BAE Systems Expanding Riptide UUV Manufacturing Capacity

The Riptide family of UUVs features micro, one-man-portable and two-man-portable versions. BAE SYSTEMS

ARLINGTON, Va. — BAE Systems has expanded its capacity to manufacture its Riptide family of autonomous unmanned underwater vehicles (UUVs) a year after the company acquired Riptide Autonomous Systems. The company also has been integrating its sensor packages on the UUVs.  

BAE has built a new manufacturing facility in Plymouth, Massachusetts, a “multimillion dollar state-of-the-art prototype and production site … that greatly increases capacity for both vehicle development and personnel focused on the Riptide product line,” the company said in a release.   

The Riptide UUVs are used by the U.S. Navy and other government agencies, said Dr. John Hogan, director of the Sensor Processing and Exploitation group at BAE Systems, in an interview with Seapower. He was not at liberty to discuss the customers’ use in any detail.  

The Riptide family consists of three types of portable small UUVs, which the company said in a release “are sophisticated yet simple, efficient and highly flexible platforms that offer performance discriminators including being able to perform at greater depth, at longer range, with more endurance, and at greater speed.” 

The Riptide family includes a 25-pound, 4.875-inch-diameter Micro UUV; a 65 to 120-pound, 7.5-inch-diameter, one-man-portable (1MP) UUV; and a 120 to 240 pound, 9.375-inch-diameter two-man portable (2MP) UUV. The Micro UUV now features enhanced functionality. The prototypes of the 1MP and 2MP have been completed. 

“Additionally, we have developed the first prototype of our 6,000-meter-rated UUV,” Hogan said in the release. “This depth in a small UUV will allow unparalleled flexibility and cost efficiency by taking on missions unprecedented for the small class of UUVs, reducing the barriers to access the deep ocean.”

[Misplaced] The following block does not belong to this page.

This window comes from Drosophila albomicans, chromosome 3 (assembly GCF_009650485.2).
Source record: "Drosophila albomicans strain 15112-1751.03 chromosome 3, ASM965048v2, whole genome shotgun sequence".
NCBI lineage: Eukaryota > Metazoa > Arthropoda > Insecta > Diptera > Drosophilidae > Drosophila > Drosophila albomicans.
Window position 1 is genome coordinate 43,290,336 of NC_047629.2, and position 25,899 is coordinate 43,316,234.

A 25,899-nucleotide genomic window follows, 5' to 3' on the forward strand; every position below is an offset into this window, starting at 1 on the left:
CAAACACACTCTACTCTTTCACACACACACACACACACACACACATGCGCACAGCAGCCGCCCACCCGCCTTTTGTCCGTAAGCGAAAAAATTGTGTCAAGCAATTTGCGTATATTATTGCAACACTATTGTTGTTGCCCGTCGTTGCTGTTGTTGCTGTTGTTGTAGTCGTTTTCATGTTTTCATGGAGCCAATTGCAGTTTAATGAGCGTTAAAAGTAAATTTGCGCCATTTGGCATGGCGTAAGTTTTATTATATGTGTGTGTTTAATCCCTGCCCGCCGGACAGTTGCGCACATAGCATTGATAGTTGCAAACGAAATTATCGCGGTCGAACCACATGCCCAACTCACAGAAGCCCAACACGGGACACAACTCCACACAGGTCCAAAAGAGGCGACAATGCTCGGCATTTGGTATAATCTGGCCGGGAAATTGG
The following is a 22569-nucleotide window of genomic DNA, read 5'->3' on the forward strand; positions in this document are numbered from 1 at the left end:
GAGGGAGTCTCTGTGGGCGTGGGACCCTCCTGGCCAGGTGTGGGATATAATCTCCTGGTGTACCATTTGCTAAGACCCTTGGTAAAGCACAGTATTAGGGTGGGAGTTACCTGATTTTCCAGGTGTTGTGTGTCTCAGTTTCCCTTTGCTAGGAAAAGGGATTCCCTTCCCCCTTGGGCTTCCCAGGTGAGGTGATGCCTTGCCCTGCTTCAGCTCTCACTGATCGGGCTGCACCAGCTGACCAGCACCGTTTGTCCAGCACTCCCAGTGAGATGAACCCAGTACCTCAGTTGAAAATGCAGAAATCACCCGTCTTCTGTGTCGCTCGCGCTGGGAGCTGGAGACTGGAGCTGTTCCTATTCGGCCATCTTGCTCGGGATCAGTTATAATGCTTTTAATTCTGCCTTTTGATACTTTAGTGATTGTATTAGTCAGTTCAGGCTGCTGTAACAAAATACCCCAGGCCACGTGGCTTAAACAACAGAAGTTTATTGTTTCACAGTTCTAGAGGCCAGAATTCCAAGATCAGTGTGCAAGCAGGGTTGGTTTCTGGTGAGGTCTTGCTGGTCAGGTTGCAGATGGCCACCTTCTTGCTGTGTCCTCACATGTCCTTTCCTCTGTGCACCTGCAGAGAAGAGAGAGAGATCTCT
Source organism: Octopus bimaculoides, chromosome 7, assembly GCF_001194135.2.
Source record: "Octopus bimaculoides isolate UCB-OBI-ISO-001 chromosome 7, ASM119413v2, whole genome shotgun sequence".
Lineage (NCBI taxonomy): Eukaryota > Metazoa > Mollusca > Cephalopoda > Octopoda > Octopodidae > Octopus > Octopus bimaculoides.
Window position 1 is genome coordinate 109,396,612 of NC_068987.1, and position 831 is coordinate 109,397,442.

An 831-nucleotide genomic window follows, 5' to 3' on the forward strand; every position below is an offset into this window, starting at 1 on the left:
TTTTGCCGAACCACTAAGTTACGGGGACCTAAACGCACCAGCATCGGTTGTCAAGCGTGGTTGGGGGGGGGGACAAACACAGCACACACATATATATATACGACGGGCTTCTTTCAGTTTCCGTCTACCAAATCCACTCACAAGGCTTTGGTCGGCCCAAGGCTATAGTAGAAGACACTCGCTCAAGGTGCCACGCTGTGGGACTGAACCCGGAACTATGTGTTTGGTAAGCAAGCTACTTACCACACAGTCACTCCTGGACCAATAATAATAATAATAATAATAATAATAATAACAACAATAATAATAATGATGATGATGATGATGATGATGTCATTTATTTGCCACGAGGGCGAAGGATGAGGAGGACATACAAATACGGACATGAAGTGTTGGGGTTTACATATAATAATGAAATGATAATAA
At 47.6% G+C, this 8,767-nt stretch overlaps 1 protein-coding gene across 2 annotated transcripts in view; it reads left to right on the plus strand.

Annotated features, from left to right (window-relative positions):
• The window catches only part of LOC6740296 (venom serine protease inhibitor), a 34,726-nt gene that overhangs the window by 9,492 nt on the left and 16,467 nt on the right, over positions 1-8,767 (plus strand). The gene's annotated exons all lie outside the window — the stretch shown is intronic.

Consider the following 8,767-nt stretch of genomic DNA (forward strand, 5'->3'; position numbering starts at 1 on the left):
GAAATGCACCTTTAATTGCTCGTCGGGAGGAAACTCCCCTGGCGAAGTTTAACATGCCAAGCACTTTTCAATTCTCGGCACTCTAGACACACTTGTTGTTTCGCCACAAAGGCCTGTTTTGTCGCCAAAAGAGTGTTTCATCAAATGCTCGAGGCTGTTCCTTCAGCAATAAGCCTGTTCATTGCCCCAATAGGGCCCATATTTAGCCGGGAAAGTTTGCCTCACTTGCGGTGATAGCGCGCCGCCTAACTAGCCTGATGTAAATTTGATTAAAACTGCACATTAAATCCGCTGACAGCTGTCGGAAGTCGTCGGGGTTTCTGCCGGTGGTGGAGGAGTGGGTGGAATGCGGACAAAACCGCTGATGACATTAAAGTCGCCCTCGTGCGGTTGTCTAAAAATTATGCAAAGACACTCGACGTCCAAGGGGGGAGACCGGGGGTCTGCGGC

Hogan told Seapower the Riptide UUVs have a “very efficient computing system” and have the lowest power usage rate in the industry. 

He told Seapower that the systems and sensors that can be employed in the UUVs include navigation, communications, electro-optical and electronic warfare. The UUVs use waypoints for navigation and a have an open architecture for integrating sensors. 

Hogan pointed to the the Navy’s ANTX-19 demonstration last year in which a Riptide UUV was used for signals intelligence collection. The UUV recorded radio transmissions and was able to transmit the data acoustically to a surface vessel.    

“As joint all-domain operations become the Department of Defense’s (DoD) operational norm, there is increased need for undersea platforms capable of integrating key payload and autonomy technology,” Hogan said in the release. “In the time since the acquisition was announced, we have made tremendous technology and integration progress that positions us to serve our DoD customer base as well as commercial, research and development, and educational organizations to affordably and expertly explore under the sea. 

“Our Riptide family of autonomous undersea vehicles brings a sustainable and scalable solution for developers of autonomy and behaviors, power systems, subsea sensors, and new payloads,” Hogan said in the release. “Among the many commercial and military-based uses for our UUVs and sensor packages are seabed surveillance, harbor protection, intelligence collection, infrastructure surveillance, oil and gas survey, and mine countermeasures.” 

BAE Systems has set a commercial pricing model for the Riptide family to “streamline vehicle acquisition by employing standard, mission-focused system configurations that satisfy our broad customer base while continually enhancing vehicle quality, reliability and repeatability,” the release said.